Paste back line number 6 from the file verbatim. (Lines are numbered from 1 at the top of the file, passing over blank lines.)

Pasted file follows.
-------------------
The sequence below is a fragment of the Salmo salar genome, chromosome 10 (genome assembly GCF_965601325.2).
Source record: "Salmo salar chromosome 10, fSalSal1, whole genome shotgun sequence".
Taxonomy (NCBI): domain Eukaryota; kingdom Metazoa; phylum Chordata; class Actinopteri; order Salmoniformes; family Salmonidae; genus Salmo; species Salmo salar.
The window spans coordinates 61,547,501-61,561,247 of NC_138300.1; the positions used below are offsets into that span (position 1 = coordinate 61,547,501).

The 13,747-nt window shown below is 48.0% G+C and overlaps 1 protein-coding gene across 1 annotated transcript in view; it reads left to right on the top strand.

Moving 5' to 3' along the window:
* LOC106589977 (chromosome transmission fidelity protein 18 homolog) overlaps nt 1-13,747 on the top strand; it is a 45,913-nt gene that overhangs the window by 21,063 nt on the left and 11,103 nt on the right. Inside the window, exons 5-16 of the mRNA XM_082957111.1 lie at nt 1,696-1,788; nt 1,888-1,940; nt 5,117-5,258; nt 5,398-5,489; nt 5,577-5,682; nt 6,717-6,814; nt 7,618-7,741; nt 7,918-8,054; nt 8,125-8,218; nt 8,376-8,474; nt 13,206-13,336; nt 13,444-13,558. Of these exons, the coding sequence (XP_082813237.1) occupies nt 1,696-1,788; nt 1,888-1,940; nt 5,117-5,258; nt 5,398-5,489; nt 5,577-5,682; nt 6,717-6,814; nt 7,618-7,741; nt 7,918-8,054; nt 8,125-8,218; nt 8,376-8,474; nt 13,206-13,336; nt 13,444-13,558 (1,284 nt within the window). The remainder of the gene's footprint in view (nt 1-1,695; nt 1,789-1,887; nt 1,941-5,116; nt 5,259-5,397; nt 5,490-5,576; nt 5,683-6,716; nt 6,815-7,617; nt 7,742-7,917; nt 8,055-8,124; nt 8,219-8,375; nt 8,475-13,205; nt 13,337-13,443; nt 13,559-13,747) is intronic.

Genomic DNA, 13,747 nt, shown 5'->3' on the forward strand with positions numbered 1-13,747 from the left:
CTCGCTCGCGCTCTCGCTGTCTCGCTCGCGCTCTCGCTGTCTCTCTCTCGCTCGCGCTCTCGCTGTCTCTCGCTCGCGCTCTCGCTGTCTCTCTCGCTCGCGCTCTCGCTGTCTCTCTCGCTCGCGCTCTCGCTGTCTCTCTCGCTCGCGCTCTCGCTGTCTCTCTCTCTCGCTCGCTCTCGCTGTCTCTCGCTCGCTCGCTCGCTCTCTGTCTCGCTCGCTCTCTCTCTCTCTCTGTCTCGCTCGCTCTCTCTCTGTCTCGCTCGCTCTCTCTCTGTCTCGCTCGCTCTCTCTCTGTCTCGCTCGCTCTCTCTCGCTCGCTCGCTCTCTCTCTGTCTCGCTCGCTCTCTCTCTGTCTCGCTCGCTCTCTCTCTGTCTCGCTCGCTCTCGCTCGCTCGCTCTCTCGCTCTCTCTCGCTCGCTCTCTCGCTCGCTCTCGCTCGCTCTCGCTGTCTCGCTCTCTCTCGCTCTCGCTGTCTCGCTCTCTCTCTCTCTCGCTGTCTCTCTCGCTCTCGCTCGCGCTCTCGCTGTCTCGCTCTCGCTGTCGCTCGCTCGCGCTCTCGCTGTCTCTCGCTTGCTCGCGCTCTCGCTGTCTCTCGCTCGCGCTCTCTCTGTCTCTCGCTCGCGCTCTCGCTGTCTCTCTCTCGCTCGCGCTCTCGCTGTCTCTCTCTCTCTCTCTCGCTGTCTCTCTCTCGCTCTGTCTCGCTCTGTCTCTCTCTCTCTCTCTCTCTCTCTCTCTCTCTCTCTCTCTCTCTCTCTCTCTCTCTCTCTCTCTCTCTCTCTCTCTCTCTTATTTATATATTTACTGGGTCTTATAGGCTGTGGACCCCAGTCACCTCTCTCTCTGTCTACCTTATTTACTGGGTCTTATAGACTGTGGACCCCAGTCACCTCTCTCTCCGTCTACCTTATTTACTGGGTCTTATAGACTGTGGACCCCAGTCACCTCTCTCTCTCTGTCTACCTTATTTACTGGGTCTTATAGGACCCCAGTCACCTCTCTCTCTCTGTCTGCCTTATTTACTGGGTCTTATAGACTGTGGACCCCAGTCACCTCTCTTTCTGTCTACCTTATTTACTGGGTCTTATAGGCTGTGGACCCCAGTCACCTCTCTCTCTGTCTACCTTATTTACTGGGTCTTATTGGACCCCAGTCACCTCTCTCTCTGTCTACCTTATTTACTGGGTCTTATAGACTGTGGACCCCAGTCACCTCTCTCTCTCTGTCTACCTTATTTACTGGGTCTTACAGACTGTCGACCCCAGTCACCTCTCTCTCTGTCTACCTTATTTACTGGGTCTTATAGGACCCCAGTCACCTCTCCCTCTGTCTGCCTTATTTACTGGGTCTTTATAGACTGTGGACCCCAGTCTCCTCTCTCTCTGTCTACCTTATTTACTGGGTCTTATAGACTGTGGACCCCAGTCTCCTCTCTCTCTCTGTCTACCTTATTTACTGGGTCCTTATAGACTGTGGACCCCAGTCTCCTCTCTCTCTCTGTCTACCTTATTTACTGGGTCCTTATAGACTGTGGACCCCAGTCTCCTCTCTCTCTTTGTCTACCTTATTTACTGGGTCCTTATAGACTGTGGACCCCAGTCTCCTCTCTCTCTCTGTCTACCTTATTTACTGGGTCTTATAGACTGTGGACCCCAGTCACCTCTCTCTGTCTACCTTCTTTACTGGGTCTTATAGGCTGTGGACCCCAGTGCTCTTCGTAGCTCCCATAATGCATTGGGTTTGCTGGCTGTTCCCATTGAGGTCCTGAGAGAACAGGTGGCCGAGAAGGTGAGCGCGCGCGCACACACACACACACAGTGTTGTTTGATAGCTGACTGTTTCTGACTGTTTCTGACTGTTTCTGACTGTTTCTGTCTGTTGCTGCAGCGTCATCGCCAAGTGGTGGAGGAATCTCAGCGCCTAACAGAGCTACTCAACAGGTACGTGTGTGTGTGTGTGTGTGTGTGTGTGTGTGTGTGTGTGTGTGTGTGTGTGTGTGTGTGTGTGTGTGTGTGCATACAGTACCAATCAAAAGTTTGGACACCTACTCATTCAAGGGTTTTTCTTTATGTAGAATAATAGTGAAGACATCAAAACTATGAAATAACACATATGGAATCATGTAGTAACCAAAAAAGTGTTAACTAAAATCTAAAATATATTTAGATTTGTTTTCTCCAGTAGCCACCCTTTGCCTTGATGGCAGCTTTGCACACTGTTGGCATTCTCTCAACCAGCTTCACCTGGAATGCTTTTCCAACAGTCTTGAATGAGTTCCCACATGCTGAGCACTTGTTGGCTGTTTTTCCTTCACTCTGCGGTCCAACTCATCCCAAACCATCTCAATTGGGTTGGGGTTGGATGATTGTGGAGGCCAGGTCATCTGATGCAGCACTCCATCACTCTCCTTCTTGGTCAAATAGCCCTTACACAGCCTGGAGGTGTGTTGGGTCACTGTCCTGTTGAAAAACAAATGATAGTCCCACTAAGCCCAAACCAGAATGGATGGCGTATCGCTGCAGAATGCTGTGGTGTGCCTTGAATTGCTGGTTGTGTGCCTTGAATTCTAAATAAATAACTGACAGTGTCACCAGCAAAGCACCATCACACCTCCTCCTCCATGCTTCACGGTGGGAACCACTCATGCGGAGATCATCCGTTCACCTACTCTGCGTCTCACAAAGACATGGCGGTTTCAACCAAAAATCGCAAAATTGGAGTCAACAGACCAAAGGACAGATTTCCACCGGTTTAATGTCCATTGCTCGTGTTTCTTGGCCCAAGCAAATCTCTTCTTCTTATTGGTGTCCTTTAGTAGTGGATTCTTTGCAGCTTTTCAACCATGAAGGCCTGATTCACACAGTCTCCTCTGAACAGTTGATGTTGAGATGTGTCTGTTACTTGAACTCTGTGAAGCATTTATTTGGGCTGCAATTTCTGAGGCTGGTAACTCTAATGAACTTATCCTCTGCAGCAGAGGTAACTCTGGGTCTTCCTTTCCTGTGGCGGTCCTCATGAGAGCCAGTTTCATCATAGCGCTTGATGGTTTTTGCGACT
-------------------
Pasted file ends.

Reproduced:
Moving 5' to 3' along the window: